“April is the cruelest month, breeding Lilacs out of the dead land, mixing Memory and desire, stirring Dull roots with spring rain.” –T.S. Eliot, The Wasteland (Part I, The Burial of the Dead)
A recent retrospective piece by the NY Times titled, “Covid Was Bad in New York City. See How Bad on a 200-Year Timeline”, took a look back to Spring 2020 in New York City and the “wave of illness” that hit the city causing a “seismic” death event not seen in nearly 200 years.
Noting that the the spike in the city’s death rate was “like something from a different era” and that life expectancy dropped city-wide an astonishing 4.6 years from 2019 to 2020, the article unquestioningly and exclusively attributes this shocking mortality event to the impacts of Covid.
Nowhere in the piece, as is the case with the official narrative, can one find a more extensive examination of events as they unfolded in NYC in Spring 2020 though there are hints even within the article that oddities which defy the accepted narrative abound.
Towards the end of the article it is noted, “In Brownsville, Brooklyn — an impoverished and predominantly Black neighborhood with a high concentration of public housing developments — the premature death rate was nine times as high as in Greenwich Village and SoHo, predominantly white and wealthy Manhattan neighborhoods.”
While it could be justifiably argued that the poor are beset by an array of pre-existing health problems, thus impacted disproportionately by disease due to these lower health indices, would this not make the case that the inferior health of these communities is the issue, not some deadly disease?
This also brings up a range of questions as to how such a fast moving, super contagious and deadly virus selectively opted to hit poor, minority communities while percipiently avoiding upscale principally white neighborhoods.
Further in the article it is acknowledged that, “Many people went without seeing doctors or receiving medical care when Covid-19 arrived. Deaths from heart disease, for instance, were nearly 20 percent higher in 2020 than the year before.”
Even as this anomaly is recognized, logical follow-up questions posited are omitted, questions which could present a more complete picture of this cataclysmic event.
How many of these individuals who died due to avoidance of medical treatments would still be alive had they not been dissuaded from seeking medical care by the constant fear-based narrative?
How many of these deaths from heart disease were falsely attributed to Covid?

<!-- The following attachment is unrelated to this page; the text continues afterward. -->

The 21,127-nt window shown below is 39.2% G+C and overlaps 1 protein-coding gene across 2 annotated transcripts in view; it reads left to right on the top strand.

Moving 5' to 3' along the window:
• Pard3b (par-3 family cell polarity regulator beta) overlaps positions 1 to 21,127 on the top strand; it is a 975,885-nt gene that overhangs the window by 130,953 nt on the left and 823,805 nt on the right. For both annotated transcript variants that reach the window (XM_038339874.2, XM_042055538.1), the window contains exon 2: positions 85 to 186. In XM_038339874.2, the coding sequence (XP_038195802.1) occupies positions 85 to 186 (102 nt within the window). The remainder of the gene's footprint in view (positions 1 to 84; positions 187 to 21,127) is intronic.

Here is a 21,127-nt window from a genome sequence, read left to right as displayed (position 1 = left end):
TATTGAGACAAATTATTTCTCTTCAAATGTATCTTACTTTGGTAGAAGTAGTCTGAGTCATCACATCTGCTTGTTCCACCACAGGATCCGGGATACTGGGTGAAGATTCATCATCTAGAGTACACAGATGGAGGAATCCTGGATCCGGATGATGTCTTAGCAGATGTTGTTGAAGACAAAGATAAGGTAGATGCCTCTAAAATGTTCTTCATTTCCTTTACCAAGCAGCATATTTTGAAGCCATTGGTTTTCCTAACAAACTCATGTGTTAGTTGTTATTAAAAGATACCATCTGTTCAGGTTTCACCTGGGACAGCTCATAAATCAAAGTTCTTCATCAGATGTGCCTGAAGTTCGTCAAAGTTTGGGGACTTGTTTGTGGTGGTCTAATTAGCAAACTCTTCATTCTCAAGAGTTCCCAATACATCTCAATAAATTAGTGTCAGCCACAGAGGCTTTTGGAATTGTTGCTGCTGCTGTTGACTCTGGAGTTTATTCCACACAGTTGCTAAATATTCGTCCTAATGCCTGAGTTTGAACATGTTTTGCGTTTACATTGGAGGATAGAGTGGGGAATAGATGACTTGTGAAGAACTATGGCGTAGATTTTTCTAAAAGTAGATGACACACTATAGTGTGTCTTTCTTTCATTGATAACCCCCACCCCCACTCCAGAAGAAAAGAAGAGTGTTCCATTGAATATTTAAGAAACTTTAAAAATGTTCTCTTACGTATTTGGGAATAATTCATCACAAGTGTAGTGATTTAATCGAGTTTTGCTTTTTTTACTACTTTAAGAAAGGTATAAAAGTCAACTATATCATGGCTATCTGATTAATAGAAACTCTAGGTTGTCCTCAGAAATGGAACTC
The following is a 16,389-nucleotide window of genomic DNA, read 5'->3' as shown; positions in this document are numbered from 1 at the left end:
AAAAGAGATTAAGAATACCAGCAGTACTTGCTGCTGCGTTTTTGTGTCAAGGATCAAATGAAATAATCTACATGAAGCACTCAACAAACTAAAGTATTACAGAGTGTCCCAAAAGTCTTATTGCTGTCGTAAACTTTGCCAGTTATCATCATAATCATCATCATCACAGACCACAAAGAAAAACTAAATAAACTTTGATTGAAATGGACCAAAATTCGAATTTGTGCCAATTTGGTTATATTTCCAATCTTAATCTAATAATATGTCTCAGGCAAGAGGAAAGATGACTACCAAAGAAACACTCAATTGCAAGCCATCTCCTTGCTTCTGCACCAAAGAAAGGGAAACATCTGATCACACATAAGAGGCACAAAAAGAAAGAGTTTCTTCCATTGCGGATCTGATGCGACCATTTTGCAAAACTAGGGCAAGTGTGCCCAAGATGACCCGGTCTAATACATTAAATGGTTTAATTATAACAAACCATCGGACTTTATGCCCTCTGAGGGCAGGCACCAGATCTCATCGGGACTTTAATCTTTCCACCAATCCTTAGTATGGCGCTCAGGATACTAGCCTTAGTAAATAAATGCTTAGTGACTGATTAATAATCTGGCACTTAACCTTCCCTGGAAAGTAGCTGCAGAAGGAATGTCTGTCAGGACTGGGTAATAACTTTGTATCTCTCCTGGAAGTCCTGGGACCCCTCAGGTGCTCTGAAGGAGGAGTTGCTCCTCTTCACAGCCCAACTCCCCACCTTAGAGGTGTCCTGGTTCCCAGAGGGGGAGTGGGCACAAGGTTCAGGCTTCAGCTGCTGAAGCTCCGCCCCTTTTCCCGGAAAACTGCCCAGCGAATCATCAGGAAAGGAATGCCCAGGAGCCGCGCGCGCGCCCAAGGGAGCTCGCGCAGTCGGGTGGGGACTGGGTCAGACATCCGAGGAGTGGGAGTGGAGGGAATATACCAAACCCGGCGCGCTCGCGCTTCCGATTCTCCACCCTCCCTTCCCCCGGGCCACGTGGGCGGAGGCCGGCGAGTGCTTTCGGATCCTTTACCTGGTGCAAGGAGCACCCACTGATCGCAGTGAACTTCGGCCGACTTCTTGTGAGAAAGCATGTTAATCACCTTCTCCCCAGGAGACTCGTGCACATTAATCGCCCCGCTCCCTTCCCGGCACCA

While certain incongruities can be discerned in this one article, this hardly scratches the surface.
The spectrum of unanswered questions is substantial.
A necessary full scale investigation into the events of Spring 2020 would undoubtedly unleash a multitude of inconvenient questions:
What was the location of the reported waves of death in NYC?
Were NYC emergency rooms truly overwhelmed?
What does the data say about NYC ICU rates?
Was Elmhurst hospital, tabbed as “coronavirus ground zero”, truly overflowing in Spring 2020?
What does the data say about Elmhurst hospital Spring 2020 emergency visits compared to previous years?
What was the 2020 emergency like for NY- Presbyterian Columbia hospital inpatient volume?
What does the data indicate for Maimonides Medical Center, understood to be the NYC hospital with the highest number of Covid deaths between March and May 2020?
What medical procedures and protocols were being used inside hospitals to treat Covid patients? To what effect?
What drugs were used in NYC hospitals?
What impact did newly introduced Covid-19 Do-Not-Resuscitate Orders have on patient outcomes?
How did financial incentives dictate hospital policies?
Who were the people that died during this time?
The colossal dimensions of the media reports coming out of New York City in Spring 2020 cannot be overstated as the alleged onslaught of Covid-related illnesses and ‘wave of deaths’ in NYC hospitals became the circuit breaker for the entire mass hysteria that subsequently beset the United States and the primary ‘code red’ rationale for national lockdowns and suspension of civil liberties across the country.
The mainstream news outlets reportage and blind acceptance of overwhelmed hospitals, dead bodies piled into trucks, lines of people anxiously waiting outside hospitals and various sci-fi scenarios struck terror into the hearts of those who witnessed these images as they sat glued to their television.
Three years on, an unquestioning media gives the impression that mass deaths caused by a novel pathogen is an unassailable truth.
However, the Spring 2020 apocalyptic scenario of a deadly pathogen besieging New York City increasingly looks to be a disputable chronicle of events rather than an ironclad narrative.
Who can forget Andrew Cuomo crying about an urgent need to get more ventilators?
Who can forget the scarcely used 70,000-ton ‘message of hope’ Navy hospital ship sent to NYC?
As further evidence and hospital data comes to light a picture emerges which stands in stark contrast with the story portrayed by the mainstream media.
The world deserves a full scale investigation into what happened throughout New York City in Spring 2020 and specifically what happened within the NYC hospitals.
This article is inspired by and links to Dr. Jessica Hockett’s independent research on New York City’s 2020 mortality event. Hockett holds a PhD in educational psychology from University of Virginia and shares the results of her personal inquiries on Twitter @EWoodhouse7 and Substack woodhouse.substack.com.